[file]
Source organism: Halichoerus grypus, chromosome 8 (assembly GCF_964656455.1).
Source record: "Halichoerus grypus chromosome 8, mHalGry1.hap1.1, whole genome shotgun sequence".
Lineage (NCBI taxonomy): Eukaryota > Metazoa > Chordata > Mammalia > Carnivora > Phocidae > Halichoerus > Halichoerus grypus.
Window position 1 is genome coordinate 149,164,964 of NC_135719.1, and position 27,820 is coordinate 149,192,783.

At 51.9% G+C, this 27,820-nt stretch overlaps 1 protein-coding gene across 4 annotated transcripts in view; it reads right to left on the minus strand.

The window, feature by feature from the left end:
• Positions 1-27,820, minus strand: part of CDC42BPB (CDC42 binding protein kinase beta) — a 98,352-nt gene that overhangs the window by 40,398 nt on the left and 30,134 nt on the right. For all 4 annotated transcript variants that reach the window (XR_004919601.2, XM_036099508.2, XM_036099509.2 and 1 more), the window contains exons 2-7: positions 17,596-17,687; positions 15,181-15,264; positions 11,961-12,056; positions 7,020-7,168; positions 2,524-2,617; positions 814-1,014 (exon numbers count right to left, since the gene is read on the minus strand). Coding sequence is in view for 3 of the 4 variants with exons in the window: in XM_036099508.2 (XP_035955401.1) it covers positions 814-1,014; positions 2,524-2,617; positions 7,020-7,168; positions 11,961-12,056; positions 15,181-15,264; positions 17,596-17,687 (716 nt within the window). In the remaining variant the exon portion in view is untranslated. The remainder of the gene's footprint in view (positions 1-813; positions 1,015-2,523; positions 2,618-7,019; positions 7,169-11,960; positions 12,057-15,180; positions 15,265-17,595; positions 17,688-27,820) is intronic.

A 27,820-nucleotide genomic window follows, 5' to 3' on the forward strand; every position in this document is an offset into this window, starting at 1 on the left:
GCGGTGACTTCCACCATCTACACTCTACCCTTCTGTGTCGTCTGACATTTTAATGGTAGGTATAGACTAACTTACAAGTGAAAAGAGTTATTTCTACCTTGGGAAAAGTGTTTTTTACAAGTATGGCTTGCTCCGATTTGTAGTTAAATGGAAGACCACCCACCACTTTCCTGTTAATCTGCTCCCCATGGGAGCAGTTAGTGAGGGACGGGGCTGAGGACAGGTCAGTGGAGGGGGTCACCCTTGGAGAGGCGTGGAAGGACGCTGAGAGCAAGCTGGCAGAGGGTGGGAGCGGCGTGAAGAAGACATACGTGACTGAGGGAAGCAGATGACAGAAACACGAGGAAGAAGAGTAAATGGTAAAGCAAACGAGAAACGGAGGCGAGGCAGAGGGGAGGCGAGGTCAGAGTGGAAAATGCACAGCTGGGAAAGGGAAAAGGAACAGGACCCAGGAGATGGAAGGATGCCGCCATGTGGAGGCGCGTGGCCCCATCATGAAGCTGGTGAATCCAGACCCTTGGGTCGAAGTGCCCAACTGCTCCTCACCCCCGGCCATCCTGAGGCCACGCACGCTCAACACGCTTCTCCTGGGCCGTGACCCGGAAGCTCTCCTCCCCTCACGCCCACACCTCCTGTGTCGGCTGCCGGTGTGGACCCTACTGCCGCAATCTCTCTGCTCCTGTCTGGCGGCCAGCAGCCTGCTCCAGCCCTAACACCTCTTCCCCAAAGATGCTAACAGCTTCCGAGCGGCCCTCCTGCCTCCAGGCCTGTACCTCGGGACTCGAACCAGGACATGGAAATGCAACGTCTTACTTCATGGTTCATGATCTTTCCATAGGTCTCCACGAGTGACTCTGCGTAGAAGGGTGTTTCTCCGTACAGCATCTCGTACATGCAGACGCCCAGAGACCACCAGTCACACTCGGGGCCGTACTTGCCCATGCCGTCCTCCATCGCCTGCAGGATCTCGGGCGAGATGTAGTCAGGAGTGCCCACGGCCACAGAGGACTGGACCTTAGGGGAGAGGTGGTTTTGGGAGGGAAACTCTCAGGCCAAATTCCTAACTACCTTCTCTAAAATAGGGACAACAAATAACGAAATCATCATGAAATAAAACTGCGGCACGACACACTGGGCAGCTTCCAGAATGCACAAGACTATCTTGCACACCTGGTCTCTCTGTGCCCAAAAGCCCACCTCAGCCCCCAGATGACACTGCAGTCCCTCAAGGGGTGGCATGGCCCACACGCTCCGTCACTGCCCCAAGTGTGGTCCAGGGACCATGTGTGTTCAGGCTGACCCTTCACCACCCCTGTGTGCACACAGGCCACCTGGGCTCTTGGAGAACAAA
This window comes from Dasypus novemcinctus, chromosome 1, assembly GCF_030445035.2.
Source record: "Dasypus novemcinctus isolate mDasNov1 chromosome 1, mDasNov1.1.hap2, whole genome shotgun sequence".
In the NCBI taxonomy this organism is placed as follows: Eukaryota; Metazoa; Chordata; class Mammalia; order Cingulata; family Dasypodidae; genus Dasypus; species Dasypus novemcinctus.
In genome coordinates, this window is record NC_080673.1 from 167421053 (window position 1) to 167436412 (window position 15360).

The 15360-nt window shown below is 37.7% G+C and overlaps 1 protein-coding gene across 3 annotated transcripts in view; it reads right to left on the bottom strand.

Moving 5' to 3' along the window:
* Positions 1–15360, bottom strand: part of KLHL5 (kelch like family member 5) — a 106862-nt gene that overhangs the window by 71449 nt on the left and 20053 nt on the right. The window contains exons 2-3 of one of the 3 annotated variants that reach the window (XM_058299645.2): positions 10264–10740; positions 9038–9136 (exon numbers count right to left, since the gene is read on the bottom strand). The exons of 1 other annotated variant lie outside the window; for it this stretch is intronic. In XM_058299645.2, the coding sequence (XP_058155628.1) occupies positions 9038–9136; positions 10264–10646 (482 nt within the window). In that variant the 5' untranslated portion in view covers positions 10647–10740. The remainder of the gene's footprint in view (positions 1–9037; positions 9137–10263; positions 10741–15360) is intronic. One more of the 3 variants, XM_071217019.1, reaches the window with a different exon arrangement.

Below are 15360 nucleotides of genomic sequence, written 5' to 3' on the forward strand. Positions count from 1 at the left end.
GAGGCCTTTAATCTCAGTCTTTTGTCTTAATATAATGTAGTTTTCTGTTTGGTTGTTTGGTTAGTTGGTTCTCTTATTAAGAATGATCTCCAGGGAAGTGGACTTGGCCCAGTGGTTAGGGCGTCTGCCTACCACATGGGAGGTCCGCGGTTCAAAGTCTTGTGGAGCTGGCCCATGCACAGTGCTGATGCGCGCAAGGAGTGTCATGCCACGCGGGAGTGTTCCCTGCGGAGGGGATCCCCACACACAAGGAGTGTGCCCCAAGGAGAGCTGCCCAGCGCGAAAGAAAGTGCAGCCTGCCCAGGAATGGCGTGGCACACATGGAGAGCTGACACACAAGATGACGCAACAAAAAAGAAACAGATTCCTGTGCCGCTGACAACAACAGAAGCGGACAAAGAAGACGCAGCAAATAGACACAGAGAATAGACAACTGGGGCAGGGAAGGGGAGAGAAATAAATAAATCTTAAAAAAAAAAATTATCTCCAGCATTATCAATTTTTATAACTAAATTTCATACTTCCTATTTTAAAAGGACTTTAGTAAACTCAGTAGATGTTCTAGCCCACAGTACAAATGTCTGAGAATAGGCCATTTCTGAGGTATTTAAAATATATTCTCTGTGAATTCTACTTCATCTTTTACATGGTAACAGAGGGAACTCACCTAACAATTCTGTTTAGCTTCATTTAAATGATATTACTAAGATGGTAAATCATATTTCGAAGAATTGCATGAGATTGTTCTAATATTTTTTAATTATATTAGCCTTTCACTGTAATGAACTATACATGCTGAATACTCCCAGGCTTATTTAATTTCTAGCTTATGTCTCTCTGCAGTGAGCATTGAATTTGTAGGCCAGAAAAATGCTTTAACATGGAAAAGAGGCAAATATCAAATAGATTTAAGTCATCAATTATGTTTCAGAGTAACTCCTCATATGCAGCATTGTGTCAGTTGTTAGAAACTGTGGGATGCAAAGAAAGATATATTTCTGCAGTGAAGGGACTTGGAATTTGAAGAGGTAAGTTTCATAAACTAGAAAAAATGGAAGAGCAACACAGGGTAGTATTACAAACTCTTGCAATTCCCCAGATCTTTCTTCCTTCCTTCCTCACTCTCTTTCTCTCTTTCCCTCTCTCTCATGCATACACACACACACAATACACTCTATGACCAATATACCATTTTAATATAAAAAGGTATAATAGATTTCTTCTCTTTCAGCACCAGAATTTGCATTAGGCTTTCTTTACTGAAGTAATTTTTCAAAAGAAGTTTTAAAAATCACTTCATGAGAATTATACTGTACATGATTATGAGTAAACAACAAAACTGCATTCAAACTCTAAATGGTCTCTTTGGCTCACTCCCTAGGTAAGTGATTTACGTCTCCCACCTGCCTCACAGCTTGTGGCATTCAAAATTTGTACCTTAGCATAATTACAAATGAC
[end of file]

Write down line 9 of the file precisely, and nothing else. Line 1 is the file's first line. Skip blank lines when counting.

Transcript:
GCGGTGACTTCCACCATCTACACTCTACCCTTCTGTGTCGTCTGACATTTTAATGGTAGGTATAGACTAACTTACAAGTGAAAAGAGTTATTTCTACCTTGGGAAAAGTGTTTTTTACAAGTATGGCTTGCTCCGATTTGTAGTTAAATGGAAGACCACCCACCACTTTCCTGTTAATCTGCTCCCCATGGGAGCAGTTAGTGAGGGACGGGGCTGAGGACAGGTCAGTGGAGGGGGTCACCCTTGGAGAGGCGTGGAAGGACGCTGAGAGCAAGCTGGCAGAGGGTGGGAGCGGCGTGAAGAAGACATACGTGACTGAGGGAAGCAGATGACAGAAACACGAGGAAGAAGAGTAAATGGTAAAGCAAACGAGAAACGGAGGCGAGGCAGAGGGGAGGCGAGGTCAGAGTGGAAAATGCACAGCTGGGAAAGGGAAAAGGAACAGGACCCAGGAGATGGAAGGATGCCGCCATGTGGAGGCGCGTGGCCCCATCATGAAGCTGGTGAATCCAGACCCTTGGGTCGAAGTGCCCAACTGCTCCTCACCCCCGGCCATCCTGAGGCCACGCACGCTCAACACGCTTCTCCTGGGCCGTGACCCGGAAGCTCTCCTCCCCTCACGCCCACACCTCCTGTGTCGGCTGCCGGTGTGGACCCTACTGCCGCAATCTCTCTGCTCCTGTCTGGCGGCCAGCAGCCTGCTCCAGCCCTAACACCTCTTCCCCAAAGATGCTAACAGCTTCCGAGCGGCCCTCCTGCCTCCAGGCCTGTACCTCGGGACTCGAACCAGGACATGGAAATGCAACGTCTTACTTCATGGTTCATGATCTTTCCATAGGTCTCCACGAGTGACTCTGCGTAGAAGGGTGTTTCTCCGTACAGCATCTCGTACATGCAGACGCCCAGAGACCACCAGTCACACTCGGGGCCGTACTTGCCCATGCCGTCCTCCATCGCCTGCAGGATCTCGGGCGAGATGTAGTCAGGAGTGCCCACGGCCACAGAGGACTGGACCTTAGGGGAGAGGTGGTTTTGGGAGGGAAACTCTCAGGCCAAATTCCTAACTACCTTCTCTAAAATAGGGACAACAAATAACGAAATCATCATGAAATAAAACTGCGGCACGACACACTGGGCAGCTTCCAGAATGCACAAGACTATCTTGCACACCTGGTCTCTCTGTGCCCAAAAGCCCACCTCAGCCCCCAGATGACACTGCAGTCCCTCAAGGGGTGGCATGGCCCACACGCTCCGTCACTGCCCCAAGTGTGGTCCAGGGACCATGTGTGTTCAGGCTGACCCTTCACCACCCCTGTGTGCACACAGGCCACCTGGGCTCTTGGAGAACAAA